Topical fungal treatment, especially in warm weather or in tropical areas, may not be enough.

There are other, less aggressive and transmittable fungal skin diseases. A mild fungal infection (like a fungal nose strip or a mild fungal ear spot) are often treated by your vet with a cream. Please apply a very thin layer only.

More information on ringworm and fungal medications can be found here: Guinea Lynx :: Fungus
 

Wiebke

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#2
2 Ringworm hygiene

Quarantine

Bonded pairs
It is generally less upsetting and easier for you to not split well bonded pairs and just treat both guinea pigs for fungal. With prompt treatment during the period between infection and outbreak, you can prevent an actual outbreak in the companion.

The not affected companion will require three fungal baths in all: one at the onset in order to prevent an outbreak from an infection caught before treatment, one once the acute phase of the affected companion is over (1-2 weeks) to prevent an outbreak from any infection caught during treatment and - if you want to be absolutely on the safe side - once at the end of the post-fungal observation period; in the latter two cases to make sure that no ringworm spores are carried across in the fur coat that can fall off or transmit and cause a later outbreak.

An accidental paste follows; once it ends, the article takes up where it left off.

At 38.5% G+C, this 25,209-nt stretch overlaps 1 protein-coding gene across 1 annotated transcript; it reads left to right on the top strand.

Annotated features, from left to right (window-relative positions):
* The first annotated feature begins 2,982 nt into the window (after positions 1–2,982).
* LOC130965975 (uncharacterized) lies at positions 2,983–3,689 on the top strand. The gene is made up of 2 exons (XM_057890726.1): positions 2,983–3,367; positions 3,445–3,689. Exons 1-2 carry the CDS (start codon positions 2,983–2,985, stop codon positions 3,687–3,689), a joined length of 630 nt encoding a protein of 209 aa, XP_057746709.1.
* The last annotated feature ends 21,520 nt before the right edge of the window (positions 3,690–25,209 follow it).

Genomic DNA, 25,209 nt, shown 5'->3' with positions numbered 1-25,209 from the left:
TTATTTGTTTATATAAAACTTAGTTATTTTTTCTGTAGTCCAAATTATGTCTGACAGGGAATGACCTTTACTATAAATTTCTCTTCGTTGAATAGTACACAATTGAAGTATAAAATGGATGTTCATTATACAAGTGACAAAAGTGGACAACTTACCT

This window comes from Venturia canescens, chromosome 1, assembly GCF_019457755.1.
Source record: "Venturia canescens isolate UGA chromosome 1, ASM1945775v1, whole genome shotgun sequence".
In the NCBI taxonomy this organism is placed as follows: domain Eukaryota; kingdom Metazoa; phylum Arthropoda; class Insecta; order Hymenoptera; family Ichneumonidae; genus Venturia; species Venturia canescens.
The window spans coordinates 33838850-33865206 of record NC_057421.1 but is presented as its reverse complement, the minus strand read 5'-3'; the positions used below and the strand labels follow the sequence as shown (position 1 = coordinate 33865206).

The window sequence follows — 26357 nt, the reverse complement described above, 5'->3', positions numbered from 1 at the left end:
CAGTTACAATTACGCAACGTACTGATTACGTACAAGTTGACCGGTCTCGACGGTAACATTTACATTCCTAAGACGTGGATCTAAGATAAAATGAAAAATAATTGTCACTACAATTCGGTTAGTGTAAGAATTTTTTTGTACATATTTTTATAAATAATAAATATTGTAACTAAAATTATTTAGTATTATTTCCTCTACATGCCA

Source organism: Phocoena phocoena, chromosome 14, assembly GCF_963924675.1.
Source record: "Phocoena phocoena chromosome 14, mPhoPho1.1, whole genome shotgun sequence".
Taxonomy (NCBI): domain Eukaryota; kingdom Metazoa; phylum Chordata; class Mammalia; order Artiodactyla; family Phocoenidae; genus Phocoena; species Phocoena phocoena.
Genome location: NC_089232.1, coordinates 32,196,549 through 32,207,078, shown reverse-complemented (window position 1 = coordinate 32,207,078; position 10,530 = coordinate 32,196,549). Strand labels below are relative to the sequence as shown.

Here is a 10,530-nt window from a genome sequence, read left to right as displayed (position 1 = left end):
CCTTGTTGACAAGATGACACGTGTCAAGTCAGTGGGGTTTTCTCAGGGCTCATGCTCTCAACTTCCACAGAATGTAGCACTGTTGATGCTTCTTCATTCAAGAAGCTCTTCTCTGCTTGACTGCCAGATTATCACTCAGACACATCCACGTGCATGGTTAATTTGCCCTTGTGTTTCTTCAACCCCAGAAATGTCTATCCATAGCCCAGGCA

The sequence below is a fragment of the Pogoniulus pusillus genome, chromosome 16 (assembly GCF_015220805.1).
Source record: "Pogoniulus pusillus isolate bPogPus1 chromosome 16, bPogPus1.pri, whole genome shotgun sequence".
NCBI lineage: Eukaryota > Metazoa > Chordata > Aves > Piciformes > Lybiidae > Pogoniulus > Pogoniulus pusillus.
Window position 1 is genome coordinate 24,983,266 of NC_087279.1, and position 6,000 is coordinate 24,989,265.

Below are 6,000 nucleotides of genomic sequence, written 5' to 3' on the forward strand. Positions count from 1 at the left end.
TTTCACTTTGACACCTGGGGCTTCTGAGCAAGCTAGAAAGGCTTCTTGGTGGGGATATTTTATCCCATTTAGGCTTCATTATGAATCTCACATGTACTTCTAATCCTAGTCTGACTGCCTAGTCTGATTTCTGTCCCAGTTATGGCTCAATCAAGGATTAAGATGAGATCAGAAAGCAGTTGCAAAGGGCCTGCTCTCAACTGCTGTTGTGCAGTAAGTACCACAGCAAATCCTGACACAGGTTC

I would strongly recommend to give these latter two baths to the affected guinea pig, too, if it is only treated with cream on the affected spot (which may not prevent other patches from coming up and running their cause; a dip will prevent more affected areas from coming up) or - most effectively - with an oral medication (UK brand itrafungol). Oral medication cannot reach any spores sitting in the coat.

Groups or more than one pair
Ideally, you separate and quarantine any affected group piggy/bonded pair in another room or well away from any other pets. You may want to give all your other piggies and any pets in direct or indirect contact with piggies an antifungal bath to prevent further outbreaks and deep clean the room, but by removing the affected guinea pigs, you only have to do this once to all not affected guinea pigs.

If a single piggy is struggling badly on its own (including loss of appetite), you will need to give any piggy that joins as a companion an antifungal bath every third day for three times (three baths in all).

I would also recommend a final bath before your ringworm piggy/piggies are joining a group or go back into a room that is used by other pets, too, so you can be sure that they are not accidentally carrying any spores back in.

Please always keep any pets with ringworm well away not just from other guinea pigs but also other species animals and any children, as well as any frail or older people or people whose immune system is suppressed.


Recommended disinfectants
Vinegar and normal antibacterial pet shop disinfectants are NOT enough to cope with fungal issues!